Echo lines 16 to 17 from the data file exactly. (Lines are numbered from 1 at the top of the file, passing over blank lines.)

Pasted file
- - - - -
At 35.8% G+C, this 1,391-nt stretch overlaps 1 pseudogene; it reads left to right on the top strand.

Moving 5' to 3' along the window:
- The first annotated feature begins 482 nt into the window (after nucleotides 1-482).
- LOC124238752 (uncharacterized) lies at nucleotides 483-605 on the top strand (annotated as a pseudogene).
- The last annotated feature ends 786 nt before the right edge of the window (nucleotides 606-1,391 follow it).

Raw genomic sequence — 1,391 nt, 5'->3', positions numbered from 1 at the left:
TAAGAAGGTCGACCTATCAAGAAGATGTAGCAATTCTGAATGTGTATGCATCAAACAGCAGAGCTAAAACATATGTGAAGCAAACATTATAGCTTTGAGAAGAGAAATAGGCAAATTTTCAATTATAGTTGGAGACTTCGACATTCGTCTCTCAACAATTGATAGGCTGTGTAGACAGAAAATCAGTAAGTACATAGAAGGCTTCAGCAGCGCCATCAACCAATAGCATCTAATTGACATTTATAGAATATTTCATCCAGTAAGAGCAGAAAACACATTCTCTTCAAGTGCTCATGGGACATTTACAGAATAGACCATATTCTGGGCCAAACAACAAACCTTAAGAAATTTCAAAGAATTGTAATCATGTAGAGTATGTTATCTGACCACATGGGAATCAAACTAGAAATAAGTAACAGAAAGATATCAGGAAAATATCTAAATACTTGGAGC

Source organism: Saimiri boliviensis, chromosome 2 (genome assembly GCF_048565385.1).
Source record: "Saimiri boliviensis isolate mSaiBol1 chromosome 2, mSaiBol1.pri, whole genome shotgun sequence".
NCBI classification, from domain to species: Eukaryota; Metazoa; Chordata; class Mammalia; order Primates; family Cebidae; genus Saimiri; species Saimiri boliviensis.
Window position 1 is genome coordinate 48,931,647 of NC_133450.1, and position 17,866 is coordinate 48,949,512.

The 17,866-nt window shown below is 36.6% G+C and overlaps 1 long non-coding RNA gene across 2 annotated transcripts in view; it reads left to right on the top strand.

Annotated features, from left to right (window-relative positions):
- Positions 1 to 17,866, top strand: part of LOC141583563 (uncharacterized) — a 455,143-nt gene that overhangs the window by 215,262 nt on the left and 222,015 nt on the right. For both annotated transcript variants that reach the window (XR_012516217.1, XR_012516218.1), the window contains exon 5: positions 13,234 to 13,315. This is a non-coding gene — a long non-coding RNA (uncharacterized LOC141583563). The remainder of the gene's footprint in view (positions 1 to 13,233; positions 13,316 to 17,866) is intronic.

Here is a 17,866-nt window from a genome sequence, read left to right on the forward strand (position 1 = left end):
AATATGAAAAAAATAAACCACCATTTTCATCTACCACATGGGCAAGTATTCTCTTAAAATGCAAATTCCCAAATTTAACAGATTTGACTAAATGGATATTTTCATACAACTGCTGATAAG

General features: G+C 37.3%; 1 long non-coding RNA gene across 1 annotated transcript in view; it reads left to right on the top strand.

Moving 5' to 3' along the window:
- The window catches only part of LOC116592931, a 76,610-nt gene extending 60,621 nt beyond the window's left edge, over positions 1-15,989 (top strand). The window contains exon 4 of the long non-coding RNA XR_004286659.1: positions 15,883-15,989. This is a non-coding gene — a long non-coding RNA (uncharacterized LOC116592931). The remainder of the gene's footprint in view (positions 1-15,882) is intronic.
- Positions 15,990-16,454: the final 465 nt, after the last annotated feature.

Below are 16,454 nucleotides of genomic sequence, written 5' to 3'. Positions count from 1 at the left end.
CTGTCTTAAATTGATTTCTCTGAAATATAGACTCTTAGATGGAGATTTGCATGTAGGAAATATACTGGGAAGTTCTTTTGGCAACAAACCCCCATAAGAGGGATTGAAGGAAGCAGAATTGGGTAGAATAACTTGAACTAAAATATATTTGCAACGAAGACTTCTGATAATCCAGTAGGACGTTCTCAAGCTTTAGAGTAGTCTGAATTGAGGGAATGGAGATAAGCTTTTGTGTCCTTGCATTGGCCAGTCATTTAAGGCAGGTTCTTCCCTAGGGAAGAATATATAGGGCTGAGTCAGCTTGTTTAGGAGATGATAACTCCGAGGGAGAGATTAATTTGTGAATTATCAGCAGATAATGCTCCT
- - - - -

AATATGAAAAAAATAAACCACCATTTTCATCTACCACATGGGCAAGTATTCTCTTAAAATGCAAATTCCCAAATTTAACAGATTTGACTAAATGGATATTTTCATACAACTGCTGATAAG

General features: G+C 37.3%; 1 long non-coding RNA gene across 1 annotated transcript in view; it reads left to right on the top strand.